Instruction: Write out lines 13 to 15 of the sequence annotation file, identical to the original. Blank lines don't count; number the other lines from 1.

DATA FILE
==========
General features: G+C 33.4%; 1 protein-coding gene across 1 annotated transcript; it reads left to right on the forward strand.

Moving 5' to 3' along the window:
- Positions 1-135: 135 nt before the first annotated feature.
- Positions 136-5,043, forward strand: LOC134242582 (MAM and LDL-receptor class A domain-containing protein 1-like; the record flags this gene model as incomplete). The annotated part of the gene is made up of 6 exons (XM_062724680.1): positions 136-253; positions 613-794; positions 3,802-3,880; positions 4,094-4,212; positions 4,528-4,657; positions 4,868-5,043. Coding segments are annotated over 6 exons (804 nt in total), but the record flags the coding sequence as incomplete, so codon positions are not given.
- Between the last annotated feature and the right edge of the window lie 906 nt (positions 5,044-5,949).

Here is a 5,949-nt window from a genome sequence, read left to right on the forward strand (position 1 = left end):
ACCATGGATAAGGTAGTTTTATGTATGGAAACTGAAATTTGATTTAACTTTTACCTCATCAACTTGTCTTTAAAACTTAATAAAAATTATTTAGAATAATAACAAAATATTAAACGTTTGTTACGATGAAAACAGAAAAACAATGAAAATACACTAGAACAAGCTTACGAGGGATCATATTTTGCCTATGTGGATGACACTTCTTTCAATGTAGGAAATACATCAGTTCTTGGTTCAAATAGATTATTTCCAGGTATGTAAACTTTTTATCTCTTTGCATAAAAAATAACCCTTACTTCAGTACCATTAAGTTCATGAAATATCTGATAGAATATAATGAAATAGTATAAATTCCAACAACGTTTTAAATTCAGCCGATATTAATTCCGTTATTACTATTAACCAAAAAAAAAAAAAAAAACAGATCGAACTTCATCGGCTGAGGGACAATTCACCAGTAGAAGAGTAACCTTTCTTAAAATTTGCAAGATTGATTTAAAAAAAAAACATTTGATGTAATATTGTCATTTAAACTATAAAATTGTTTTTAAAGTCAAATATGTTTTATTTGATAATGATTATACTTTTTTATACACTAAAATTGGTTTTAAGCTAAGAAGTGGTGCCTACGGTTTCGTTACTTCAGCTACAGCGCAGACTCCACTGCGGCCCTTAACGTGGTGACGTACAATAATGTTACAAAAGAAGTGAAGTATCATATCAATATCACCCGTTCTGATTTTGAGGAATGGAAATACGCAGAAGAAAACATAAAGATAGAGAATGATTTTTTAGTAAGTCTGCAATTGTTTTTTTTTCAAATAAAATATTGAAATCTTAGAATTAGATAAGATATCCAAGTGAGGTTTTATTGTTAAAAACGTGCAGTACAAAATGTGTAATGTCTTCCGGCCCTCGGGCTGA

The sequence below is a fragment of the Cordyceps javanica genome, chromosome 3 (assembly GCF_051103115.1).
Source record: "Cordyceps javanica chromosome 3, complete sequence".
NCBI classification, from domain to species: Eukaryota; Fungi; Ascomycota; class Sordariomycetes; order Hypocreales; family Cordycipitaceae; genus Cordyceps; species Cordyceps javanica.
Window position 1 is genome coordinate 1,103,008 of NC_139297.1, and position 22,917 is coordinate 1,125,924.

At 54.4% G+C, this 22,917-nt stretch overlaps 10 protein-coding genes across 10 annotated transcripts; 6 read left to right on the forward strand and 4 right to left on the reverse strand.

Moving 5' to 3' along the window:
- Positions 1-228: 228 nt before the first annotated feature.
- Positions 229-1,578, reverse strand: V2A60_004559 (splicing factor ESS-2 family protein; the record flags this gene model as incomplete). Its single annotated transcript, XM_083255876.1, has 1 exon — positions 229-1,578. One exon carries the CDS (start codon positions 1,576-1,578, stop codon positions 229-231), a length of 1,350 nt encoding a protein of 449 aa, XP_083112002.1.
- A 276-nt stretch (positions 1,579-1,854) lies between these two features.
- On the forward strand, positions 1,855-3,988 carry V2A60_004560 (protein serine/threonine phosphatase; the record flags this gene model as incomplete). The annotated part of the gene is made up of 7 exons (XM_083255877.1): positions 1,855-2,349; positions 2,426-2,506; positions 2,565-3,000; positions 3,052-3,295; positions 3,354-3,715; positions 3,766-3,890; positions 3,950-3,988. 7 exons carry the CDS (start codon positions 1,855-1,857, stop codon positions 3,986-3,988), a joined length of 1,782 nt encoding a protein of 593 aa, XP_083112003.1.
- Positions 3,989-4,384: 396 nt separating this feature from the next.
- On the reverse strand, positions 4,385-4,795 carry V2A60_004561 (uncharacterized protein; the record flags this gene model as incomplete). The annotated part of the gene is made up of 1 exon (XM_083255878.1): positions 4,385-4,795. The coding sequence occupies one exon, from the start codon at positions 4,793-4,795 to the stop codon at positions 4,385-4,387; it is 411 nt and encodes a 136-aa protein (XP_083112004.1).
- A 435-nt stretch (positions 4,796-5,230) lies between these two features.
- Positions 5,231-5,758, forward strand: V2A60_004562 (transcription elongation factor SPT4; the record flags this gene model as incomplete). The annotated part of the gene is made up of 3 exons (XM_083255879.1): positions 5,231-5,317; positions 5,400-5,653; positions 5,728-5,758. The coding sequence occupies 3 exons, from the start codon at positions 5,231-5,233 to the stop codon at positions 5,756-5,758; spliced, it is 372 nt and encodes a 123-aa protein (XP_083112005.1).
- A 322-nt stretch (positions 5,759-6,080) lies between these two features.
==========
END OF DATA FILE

Moving 5' to 3' along the window:
- Positions 1-228: 228 nt before the first annotated feature.
- Positions 229-1,578, reverse strand: V2A60_004559 (splicing factor ESS-2 family protein; the record flags this gene model as incomplete). Its single annotated transcript, XM_083255876.1, has 1 exon — positions 229-1,578. One exon carries the CDS (start codon positions 1,576-1,578, stop codon positions 229-231), a length of 1,350 nt encoding a protein of 449 aa, XP_083112002.1.